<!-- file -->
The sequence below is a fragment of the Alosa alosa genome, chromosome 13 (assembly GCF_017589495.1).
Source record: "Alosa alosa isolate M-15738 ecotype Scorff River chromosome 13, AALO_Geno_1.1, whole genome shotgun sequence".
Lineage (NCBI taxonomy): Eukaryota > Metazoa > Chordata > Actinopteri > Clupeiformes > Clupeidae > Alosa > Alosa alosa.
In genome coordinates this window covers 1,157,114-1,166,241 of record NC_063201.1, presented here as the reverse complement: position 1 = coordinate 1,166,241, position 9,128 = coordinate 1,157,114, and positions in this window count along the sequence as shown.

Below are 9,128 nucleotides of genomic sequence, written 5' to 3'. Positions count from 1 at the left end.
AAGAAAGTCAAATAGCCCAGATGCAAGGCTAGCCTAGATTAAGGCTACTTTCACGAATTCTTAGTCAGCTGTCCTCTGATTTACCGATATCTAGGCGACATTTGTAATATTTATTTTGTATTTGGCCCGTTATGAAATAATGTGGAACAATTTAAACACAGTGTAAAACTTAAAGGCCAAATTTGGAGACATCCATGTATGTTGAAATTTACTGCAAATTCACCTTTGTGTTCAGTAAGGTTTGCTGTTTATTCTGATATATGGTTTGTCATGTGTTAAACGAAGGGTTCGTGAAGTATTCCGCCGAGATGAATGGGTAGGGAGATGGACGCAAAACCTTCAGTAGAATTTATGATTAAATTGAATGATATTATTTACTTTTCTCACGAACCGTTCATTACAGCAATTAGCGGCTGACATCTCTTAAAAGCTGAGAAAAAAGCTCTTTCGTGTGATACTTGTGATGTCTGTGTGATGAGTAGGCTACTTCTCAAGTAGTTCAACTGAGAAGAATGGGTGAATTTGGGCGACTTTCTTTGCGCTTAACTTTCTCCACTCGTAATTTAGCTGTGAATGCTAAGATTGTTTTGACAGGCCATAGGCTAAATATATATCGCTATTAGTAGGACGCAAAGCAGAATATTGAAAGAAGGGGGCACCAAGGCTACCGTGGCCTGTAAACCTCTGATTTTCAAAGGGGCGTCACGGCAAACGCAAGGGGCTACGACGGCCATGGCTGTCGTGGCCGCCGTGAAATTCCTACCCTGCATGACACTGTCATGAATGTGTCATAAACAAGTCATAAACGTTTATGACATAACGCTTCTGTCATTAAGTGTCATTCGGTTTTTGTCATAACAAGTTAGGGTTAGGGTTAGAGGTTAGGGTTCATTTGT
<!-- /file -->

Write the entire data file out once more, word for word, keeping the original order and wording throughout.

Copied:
The sequence below is a fragment of the Alosa alosa genome, chromosome 13 (assembly GCF_017589495.1).
Source record: "Alosa alosa isolate M-15738 ecotype Scorff River chromosome 13, AALO_Geno_1.1, whole genome shotgun sequence".
Lineage (NCBI taxonomy): Eukaryota > Metazoa > Chordata > Actinopteri > Clupeiformes > Clupeidae > Alosa > Alosa alosa.
In genome coordinates this window covers 1,157,114-1,166,241 of record NC_063201.1, presented here as the reverse complement: position 1 = coordinate 1,166,241, position 9,128 = coordinate 1,157,114, and positions in this window count along the sequence as shown.

Below are 9,128 nucleotides of genomic sequence, written 5' to 3'. Positions count from 1 at the left end.
AAGAAAGTCAAATAGCCCAGATGCAAGGCTAGCCTAGATTAAGGCTACTTTCACGAATTCTTAGTCAGCTGTCCTCTGATTTACCGATATCTAGGCGACATTTGTAATATTTATTTTGTATTTGGCCCGTTATGAAATAATGTGGAACAATTTAAACACAGTGTAAAACTTAAAGGCCAAATTTGGAGACATCCATGTATGTTGAAATTTACTGCAAATTCACCTTTGTGTTCAGTAAGGTTTGCTGTTTATTCTGATATATGGTTTGTCATGTGTTAAACGAAGGGTTCGTGAAGTATTCCGCCGAGATGAATGGGTAGGGAGATGGACGCAAAACCTTCAGTAGAATTTATGATTAAATTGAATGATATTATTTACTTTTCTCACGAACCGTTCATTACAGCAATTAGCGGCTGACATCTCTTAAAAGCTGAGAAAAAAGCTCTTTCGTGTGATACTTGTGATGTCTGTGTGATGAGTAGGCTACTTCTCAAGTAGTTCAACTGAGAAGAATGGGTGAATTTGGGCGACTTTCTTTGCGCTTAACTTTCTCCACTCGTAATTTAGCTGTGAATGCTAAGATTGTTTTGACAGGCCATAGGCTAAATATATATCGCTATTAGTAGGACGCAAAGCAGAATATTGAAAGAAGGGGGCACCAAGGCTACCGTGGCCTGTAAACCTCTGATTTTCAAAGGGGCGTCACGGCAAACGCAAGGGGCTACGACGGCCATGGCTGTCGTGGCCGCCGTGAAATTCCTACCCTGCATGACACTGTCATGAATGTGTCATAAACAAGTCATAAACGTTTATGACATAACGCTTCTGTCATTAAGTGTCATTCGGTTTTTGTCATAACAAGTTAGGGTTAGGGTTAGAGGTTAGGGTTCATTTGT